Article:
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How to debug memory leaks in your application

By Ravali Yatham posted Tue April 05, 2022 04:06 AM


While running a java application, users often encounter memory leak issue. This could be due to Java heap memory leak or native OOM (Out Of Memory) or due to various other reasons. In this blog, we focus on what memory leaks are, what causes those, well known troubleshooting mechanisms for Java Heap Exhaustion and offer recommendations and best practices to follow when running into memory leaks.
How does Java manage memory?

Java heap is the memory area used for the allocation and management of java objects created by the application. The process of managing memory in the virtual machine (VM) is handled by the allocator and the garbage collector. The allocator is responsible for assigning areas of the heap for Java objects. The garbage collector reclaims heap space by removing objects when they are no longer required to prevent applications from running out of memory.

When an application creates a new object, it is stored in the java heap. And if the object is no longer needed or goes out-of-scope then that object becomes “garbage” which is eligible for collection by the GC system. GCs are typically triggered by an allocation failure of an object which implies that the free space is exhausted. When a GC occurs, the heap spaces that garbage objects lived in are returned to the heap free memory list, so new objects can be allocated in those memory areas. Even though Garbage collection is doing its job to reclaim memory there are situations where memory leak can still occur.

Why do memory leaks occur?

Memory leak is a situation that occurs when objects that no longer needed are not garbage collected as they still hold references. Garbage collector only cleans unreferenced objects.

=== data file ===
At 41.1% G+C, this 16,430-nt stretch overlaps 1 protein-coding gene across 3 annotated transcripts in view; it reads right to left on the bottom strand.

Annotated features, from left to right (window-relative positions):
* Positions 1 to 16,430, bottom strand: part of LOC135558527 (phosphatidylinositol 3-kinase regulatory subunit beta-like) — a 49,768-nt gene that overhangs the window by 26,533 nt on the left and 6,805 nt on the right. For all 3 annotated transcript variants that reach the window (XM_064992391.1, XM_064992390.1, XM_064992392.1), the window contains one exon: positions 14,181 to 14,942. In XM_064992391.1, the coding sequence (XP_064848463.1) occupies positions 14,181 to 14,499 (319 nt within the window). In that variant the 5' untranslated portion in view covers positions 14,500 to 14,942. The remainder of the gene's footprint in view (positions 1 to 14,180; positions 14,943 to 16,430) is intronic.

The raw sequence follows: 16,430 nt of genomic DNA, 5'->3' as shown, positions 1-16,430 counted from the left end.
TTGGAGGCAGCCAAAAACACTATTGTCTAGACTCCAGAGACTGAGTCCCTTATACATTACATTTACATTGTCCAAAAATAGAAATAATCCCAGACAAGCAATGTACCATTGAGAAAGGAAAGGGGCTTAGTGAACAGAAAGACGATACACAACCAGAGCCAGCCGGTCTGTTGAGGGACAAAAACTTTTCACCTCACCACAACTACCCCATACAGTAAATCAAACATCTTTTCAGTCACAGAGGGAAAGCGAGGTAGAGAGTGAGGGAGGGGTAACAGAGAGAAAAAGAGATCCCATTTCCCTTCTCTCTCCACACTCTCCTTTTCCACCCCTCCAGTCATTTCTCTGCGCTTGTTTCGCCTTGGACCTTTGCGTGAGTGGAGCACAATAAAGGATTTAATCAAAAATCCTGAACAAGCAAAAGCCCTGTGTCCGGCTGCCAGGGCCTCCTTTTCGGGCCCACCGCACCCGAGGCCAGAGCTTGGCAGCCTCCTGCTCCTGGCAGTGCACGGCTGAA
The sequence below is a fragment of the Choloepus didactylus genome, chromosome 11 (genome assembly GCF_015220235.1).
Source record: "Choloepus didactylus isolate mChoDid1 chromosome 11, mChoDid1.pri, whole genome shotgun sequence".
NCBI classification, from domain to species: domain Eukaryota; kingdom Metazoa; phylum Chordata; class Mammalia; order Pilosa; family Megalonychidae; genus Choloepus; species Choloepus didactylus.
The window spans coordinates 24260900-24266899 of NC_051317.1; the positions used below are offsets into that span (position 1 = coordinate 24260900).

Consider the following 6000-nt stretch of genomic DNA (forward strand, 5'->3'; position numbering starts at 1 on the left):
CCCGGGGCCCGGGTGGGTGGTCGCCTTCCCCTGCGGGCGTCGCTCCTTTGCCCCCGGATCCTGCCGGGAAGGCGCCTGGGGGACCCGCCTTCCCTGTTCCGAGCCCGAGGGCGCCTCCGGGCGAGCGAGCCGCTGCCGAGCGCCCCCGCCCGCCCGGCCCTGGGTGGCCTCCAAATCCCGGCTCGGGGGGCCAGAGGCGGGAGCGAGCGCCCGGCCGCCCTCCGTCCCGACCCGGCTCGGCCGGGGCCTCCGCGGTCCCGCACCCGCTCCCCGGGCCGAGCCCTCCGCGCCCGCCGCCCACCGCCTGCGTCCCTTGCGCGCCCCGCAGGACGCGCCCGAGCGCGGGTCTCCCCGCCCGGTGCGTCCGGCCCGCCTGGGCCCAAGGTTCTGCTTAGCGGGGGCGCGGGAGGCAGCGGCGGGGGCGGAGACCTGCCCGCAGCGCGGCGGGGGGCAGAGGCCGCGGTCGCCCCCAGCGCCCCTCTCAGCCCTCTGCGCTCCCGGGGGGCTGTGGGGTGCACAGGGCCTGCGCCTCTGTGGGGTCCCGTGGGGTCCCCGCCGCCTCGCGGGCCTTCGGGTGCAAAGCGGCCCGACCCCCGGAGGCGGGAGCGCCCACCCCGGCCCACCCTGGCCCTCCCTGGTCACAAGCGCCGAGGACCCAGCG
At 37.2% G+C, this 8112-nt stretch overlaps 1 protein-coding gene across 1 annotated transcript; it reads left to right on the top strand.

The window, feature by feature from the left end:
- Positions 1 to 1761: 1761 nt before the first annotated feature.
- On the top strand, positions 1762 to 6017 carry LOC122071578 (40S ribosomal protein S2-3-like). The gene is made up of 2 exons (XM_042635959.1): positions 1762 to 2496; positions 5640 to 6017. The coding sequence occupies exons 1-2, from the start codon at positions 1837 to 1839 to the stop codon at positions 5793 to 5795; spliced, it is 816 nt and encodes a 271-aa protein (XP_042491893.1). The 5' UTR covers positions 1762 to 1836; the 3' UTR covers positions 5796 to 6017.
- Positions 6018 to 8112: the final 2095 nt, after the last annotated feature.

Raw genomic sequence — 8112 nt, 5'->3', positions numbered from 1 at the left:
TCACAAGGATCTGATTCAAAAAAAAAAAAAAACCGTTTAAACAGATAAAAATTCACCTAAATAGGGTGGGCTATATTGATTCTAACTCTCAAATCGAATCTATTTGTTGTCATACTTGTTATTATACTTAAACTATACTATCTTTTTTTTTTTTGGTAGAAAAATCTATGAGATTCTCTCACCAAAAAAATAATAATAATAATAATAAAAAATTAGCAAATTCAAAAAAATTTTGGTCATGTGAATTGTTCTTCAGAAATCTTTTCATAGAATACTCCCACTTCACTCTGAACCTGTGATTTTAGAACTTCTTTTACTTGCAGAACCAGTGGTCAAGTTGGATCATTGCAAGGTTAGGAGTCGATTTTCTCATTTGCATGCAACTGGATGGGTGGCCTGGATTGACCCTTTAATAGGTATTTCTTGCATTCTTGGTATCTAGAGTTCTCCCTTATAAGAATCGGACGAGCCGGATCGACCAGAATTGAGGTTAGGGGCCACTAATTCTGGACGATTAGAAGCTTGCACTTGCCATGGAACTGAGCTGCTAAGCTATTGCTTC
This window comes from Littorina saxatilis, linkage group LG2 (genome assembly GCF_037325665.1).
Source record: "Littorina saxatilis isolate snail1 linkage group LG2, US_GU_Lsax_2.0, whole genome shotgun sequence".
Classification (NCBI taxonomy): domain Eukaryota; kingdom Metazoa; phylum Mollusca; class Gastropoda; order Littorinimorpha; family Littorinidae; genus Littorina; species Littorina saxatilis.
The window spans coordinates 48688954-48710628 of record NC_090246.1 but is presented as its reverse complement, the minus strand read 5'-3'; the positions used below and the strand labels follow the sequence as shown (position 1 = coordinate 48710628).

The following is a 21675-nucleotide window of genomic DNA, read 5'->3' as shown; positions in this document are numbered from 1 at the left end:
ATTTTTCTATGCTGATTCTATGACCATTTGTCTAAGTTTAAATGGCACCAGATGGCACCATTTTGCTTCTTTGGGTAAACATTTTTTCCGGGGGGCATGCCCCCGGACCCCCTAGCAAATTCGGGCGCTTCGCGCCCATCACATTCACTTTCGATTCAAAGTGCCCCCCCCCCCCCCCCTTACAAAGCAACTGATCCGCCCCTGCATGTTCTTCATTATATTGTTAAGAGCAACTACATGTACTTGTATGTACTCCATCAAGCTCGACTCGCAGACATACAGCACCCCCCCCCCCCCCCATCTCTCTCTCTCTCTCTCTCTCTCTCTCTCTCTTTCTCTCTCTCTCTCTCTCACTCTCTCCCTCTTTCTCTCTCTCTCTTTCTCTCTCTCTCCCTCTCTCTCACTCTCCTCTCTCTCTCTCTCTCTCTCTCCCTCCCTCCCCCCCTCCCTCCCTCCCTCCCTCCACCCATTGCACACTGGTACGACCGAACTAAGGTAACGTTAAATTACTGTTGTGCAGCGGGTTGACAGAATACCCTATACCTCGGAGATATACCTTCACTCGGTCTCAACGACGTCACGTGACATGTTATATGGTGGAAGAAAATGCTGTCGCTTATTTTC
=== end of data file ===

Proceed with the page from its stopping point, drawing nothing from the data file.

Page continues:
Memory leak may eventually generate Java heap OOM error, if left un-checked. In other words, out-of-memory exception occurs when the live object population requires more space than is available in the Java managed heap. Heap usage depends on the application design, creation of object populations and the interaction between heap and the Garbage Collector. Java heap OOM could be due to Insufficient heap size, Fragmentation or due to memory leaks. Memory leaks are of more concern than memory overuse as it could lead to system instability. 

Memory leaks causes

  • Severe Performance degradation
  • OutOfMemory Error
  • Application crashes 

Consider below code snippet that populates a static List, Note that static fields have lifetime until the end of the program or as long as the class is loaded in memory.

import java.util.*;

public class StaticVariableUse {
	private static List<Integer> nums = new ArrayList<Integer>();
	public void addNums() {
		for (int i = 0; i < 10000000; i++) {
	public static void main(String[] args) throws InterruptedException {
		new StaticVariableUse().addNums();

In the above example, after inserting numbers to the list through "addNums" method, the ArrayList is not used in the program. Let us examine what happens to the list object when gc is invoked. To make sure we are seeing the right picture, let us also inject a small delay using Thread.sleep() call. This is to allow the GC to perform a full collection. As garbage collection is automatic and non-deterministic, let us also call it explicitly - using System.gc(), and try to reclaim everything.

We see that static fields are not collected!

Important point to note here however, is that the use of System.gc() is generally not recommended since they can cause long pauses and do not allow the garbage collection algorithms to optimise themselves. It performs stop-the-world major collection and hence not great for applications that desire high throughput. It is used in the above snippet only for illustration purpose.

Debugging Memory Leaks

Troubleshooting memory leaks may require analysis through multiple tools. Let's use couple of most commonly used tools 

1) Using IBM Garbage Collection and Memory Visualizer(GCMV) tool:

Enable your application with Java verbose garbage collection. The data produced from this will help performing performance analysis, debugging OutOfMemoryErrors, and other post-mortem troubleshooting. The GCMV tool can be downloaded from GCMV Latest Release

GCMV provides guidance on fine tuning of Java heap size, Determining peak and average memory usage and recommends Java heap settings.  Enable GC Log Collection for the application and collect the log. Now, let’s load verbose gc log and analyse the data using GCMV. The resulting graph will look like below:

The graph data can be interpreted as follows:

  • Used heap is gradually increasing after collection
  • GC couldn’t free up much memory even after global gc